actions, events and feelings;
make straightforward
inferences about the
attributes, feelings and
motivations of main
characters; interpret obvious
reasons and causes and give
simple explanations; and
begin to recognize language
features and styles.
Informational
When reading informational
texts, students can locate and
reproduce one or two pieces
of information from within
the text; and use subheadings,
textboxes and illustrations to
locate parts of the text.
Literary
When reading literary texts, students
can locate and distinguish significant
actions and details embedded across
the text; make inferences to explain
relationships between intentions,
actions, events and feelings, and give
text-based support; interpret and
integrate story events and character
actions and traits from different parts
of the text; evaluate the significance of
events and actions across the entire
story; and recognize the use of some
language features (e.g. metaphor, tone,
imagery).
Informational
When reading informational texts,
students can locate and distinguish
relevant information within a dense
text or a complex table; make
inferences about logical connections
to provide explanations and reasons;
integrate textual and visual
information to interpret the
relationship between ideas; and
evaluate content and textual elements
to make a generalization.
Literary
When reading literary texts,
students can integrate ideas
and evidence across a text to
appreciate overall themes; and
interpret story events and
character actions to provide
reasons, motivations, feelings
and character traits with full
text-based support.
Informational
When reading informational
texts, students can distinguish
and interpret complex
information from different
parts of text, and provide full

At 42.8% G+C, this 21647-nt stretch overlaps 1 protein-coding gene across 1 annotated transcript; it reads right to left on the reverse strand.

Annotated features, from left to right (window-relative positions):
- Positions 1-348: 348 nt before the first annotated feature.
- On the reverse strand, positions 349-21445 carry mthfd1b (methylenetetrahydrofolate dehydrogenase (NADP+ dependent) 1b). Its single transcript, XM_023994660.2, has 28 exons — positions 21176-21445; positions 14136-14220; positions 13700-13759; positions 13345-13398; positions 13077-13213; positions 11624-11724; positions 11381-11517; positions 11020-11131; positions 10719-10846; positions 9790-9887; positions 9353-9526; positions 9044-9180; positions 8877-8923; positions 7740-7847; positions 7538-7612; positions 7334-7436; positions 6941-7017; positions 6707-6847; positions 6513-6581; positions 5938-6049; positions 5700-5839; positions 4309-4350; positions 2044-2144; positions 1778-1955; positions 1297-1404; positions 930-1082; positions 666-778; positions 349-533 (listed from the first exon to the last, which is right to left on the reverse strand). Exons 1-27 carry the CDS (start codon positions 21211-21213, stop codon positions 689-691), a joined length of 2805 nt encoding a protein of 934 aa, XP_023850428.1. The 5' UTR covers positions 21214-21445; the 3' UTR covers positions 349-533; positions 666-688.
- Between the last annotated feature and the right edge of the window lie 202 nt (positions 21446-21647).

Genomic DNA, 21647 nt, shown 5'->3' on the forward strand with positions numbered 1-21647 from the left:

text-based support; integrate
information across a text to
provide explanations, interpret
significance and sequence
activities; and evaluate visual
and textual features to explain
their function.
Source: Mullis, I.V.S., Martin, M.O., Foy, P., & Drucker, K.T. (2012). PIRLS 2011 international results in reading. Chestnut
Hill, MA: TIMSS & PIRLS International Study Center, Boston College
Box 2. The TIMSS 2011 (4th grade) International Mathematics Benchmarks
Low
Intermediate
High
Advanced
400
475
550
625
Students have some
basic mathematical
knowledge.
Students can add
and subtract whole
numbers. They
have some
recognition of
parallel and
perpendicular lines,
familiar geometric
shapes, and
coordinate maps.
They can read and
complete simple
bar graphs and
tables.
Students can apply basic
mathematical knowledge in
straightforward situations.
Students at this level
demonstrate an understanding
of whole numbers and some
understanding of fractions.
Students can visualize three-
dimensional shapes from two-
dimensional representations.
They can interpret bar graphs,
pictographs, and tables to
solve simple problems.
Students can apply their knowledge
and understanding to solve problems.
Students can solve word problems
involving operations with whole
numbers. They can use division in a
variety of problem situations. They
can use their understanding of place
value to solve problems. Students can
extend patterns to find a later specified
term. Students demonstrate
understanding of line symmetry and
geometric properties. Students can
interpret and use data in tables and
graphs to solve problems. They can
use information in pictographs and
tally charts to complete bar graphs.
Students can apply their
understanding and knowledge
in a variety of relatively
complex situations and
explain their reasoning.
They can solve a variety of
multi-step word problems
involving whole numbers
including proportions.
Students at this level show an
increasing understanding of
fractions and decimals.
Students can apply geometric
knowledge of a range of two-
and three-dimensional shapes
in a variety of situations. They
can draw a conclusion from
data in a table and justify their
conclusion.
Source: Mullis, I.V.S., Martin, M.O., Foy, P., & Arora, A. (2012). TIMSS 2011 international results in mathematics. Chestnut
Hill, MA: TIMSS & PIRLS International Study Center, Boston College.
Isac, M.M. - Teaching Practices in Primary Schools in the EU
35
Graph 1 presents the percentage of students not reaching the Low international
benchmark in Reading. It also shows the proportion of students reaching the Low and
Intermediate benchmarks as well as those reaching higher levels of performance, more
specifically the High and Advanced benchmarks.